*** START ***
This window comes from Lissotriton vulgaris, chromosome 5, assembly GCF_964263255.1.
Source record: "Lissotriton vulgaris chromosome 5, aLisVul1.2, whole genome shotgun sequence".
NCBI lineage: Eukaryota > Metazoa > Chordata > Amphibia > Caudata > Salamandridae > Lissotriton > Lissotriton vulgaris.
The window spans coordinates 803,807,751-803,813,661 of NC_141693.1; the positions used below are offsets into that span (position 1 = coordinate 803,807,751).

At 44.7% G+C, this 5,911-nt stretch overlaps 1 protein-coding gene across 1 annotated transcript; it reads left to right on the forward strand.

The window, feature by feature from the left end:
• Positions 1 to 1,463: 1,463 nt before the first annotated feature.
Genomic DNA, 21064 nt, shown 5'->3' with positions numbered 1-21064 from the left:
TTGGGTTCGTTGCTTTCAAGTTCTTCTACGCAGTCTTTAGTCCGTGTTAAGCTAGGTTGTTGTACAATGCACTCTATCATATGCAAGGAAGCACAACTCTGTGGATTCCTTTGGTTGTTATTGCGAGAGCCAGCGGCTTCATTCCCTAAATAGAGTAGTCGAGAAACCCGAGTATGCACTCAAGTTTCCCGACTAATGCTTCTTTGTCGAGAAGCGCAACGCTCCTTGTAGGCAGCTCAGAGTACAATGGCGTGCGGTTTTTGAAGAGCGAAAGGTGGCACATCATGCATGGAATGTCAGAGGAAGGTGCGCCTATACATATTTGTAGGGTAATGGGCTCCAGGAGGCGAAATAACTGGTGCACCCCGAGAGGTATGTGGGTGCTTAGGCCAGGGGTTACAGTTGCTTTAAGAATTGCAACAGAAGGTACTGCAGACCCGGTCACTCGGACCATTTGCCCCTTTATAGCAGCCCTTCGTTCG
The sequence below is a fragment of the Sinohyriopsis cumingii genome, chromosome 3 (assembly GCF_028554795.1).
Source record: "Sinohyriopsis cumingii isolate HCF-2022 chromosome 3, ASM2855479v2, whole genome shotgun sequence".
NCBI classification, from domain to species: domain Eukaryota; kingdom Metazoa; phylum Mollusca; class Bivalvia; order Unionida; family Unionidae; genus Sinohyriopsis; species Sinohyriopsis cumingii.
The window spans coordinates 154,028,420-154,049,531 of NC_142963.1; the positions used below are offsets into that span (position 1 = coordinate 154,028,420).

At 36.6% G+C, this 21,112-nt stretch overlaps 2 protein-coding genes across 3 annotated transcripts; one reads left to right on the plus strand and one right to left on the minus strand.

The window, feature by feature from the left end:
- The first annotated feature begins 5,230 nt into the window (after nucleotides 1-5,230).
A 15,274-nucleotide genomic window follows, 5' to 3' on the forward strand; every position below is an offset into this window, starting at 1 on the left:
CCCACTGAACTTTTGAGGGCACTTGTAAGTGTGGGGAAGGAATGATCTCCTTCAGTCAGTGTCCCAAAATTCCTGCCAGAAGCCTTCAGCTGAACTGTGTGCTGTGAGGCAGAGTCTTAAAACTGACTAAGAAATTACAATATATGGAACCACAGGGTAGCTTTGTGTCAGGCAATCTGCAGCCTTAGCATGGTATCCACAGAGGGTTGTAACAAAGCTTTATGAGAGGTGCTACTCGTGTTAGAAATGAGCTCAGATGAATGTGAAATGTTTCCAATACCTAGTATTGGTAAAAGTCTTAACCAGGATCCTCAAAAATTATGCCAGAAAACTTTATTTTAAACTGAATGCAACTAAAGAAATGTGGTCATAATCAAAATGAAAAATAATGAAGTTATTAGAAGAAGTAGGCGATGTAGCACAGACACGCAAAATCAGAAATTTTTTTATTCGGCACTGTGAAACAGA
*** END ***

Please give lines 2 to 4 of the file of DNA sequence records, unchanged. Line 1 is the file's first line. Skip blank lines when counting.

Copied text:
Source record: "Lissotriton vulgaris chromosome 5, aLisVul1.2, whole genome shotgun sequence".
NCBI lineage: Eukaryota > Metazoa > Chordata > Amphibia > Caudata > Salamandridae > Lissotriton > Lissotriton vulgaris.
The window spans coordinates 803,807,751-803,813,661 of NC_141693.1; the positions used below are offsets into that span (position 1 = coordinate 803,807,751).